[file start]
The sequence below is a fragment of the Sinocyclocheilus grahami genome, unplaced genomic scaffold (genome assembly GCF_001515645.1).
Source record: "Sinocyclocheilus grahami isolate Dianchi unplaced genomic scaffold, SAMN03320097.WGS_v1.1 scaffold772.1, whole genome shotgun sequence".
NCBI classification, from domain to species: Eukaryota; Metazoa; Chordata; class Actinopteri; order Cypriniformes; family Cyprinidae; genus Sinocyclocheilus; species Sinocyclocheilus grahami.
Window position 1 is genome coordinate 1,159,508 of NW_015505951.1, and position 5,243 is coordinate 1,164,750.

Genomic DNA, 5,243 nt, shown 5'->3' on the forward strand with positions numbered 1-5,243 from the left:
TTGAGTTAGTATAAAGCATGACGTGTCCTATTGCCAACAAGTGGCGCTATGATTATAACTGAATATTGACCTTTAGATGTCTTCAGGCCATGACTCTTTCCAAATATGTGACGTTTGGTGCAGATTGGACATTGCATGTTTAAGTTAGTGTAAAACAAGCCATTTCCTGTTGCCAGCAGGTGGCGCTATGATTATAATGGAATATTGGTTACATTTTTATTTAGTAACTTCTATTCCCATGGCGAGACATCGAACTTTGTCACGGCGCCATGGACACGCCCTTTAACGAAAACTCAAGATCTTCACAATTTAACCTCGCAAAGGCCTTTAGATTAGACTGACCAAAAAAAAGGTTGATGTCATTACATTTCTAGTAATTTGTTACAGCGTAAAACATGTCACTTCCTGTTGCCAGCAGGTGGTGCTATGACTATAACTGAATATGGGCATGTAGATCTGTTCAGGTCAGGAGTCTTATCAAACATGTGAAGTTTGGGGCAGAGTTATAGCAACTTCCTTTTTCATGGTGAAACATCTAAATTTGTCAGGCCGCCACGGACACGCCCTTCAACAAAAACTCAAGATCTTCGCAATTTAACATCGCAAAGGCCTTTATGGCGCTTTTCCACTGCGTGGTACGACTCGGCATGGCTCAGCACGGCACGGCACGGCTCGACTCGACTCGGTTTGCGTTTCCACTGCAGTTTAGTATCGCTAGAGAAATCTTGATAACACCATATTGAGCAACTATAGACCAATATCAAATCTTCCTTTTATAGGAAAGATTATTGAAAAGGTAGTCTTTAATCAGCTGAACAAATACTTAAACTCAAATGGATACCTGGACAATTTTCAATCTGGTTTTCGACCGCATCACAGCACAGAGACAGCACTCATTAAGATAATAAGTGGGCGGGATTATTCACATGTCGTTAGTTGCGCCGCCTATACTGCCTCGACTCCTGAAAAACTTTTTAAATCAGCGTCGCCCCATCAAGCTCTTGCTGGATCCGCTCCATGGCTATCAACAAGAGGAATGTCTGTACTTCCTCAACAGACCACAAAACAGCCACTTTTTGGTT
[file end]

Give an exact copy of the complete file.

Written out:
The sequence below is a fragment of the Sinocyclocheilus grahami genome, unplaced genomic scaffold (genome assembly GCF_001515645.1).
Source record: "Sinocyclocheilus grahami isolate Dianchi unplaced genomic scaffold, SAMN03320097.WGS_v1.1 scaffold772.1, whole genome shotgun sequence".
NCBI classification, from domain to species: Eukaryota; Metazoa; Chordata; class Actinopteri; order Cypriniformes; family Cyprinidae; genus Sinocyclocheilus; species Sinocyclocheilus grahami.
Window position 1 is genome coordinate 1,159,508 of NW_015505951.1, and position 5,243 is coordinate 1,164,750.

Genomic DNA, 5,243 nt, shown 5'->3' on the forward strand with positions numbered 1-5,243 from the left:
TTGAGTTAGTATAAAGCATGACGTGTCCTATTGCCAACAAGTGGCGCTATGATTATAACTGAATATTGACCTTTAGATGTCTTCAGGCCATGACTCTTTCCAAATATGTGACGTTTGGTGCAGATTGGACATTGCATGTTTAAGTTAGTGTAAAACAAGCCATTTCCTGTTGCCAGCAGGTGGCGCTATGATTATAATGGAATATTGGTTACATTTTTATTTAGTAACTTCTATTCCCATGGCGAGACATCGAACTTTGTCACGGCGCCATGGACACGCCCTTTAACGAAAACTCAAGATCTTCACAATTTAACCTCGCAAAGGCCTTTAGATTAGACTGACCAAAAAAAAGGTTGATGTCATTACATTTCTAGTAATTTGTTACAGCGTAAAACATGTCACTTCCTGTTGCCAGCAGGTGGTGCTATGACTATAACTGAATATGGGCATGTAGATCTGTTCAGGTCAGGAGTCTTATCAAACATGTGAAGTTTGGGGCAGAGTTATAGCAACTTCCTTTTTCATGGTGAAACATCTAAATTTGTCAGGCCGCCACGGACACGCCCTTCAACAAAAACTCAAGATCTTCGCAATTTAACATCGCAAAGGCCTTTATGGCGCTTTTCCACTGCGTGGTACGACTCGGCATGGCTCAGCACGGCACGGCACGGCTCGACTCGACTCGGTTTGCGTTTCCACTGCAGTTTAGTATCGCTAGAGAAATCTTGATAACACCATATTGAGCAACTATAGACCAATATCAAATCTTCCTTTTATAGGAAAGATTATTGAAAAGGTAGTCTTTAATCAGCTGAACAAATACTTAAACTCAAATGGATACCTGGACAATTTTCAATCTGGTTTTCGACCGCATCACAGCACAGAGACAGCACTCATTAAGATAATAAGTGGGCGGGATTATTCACATGTCGTTAGTTGCGCCGCCTATACTGCCTCGACTCCTGAAAAACTTTTTAAATCAGCGTCGCCCCATCAAGCTCTTGCTGGATCCGCTCCATGGCTATCAACAAGAGGAATGTCTGTACTTCCTCAACAGACCACAAAACAGCCACTTTTTGGTT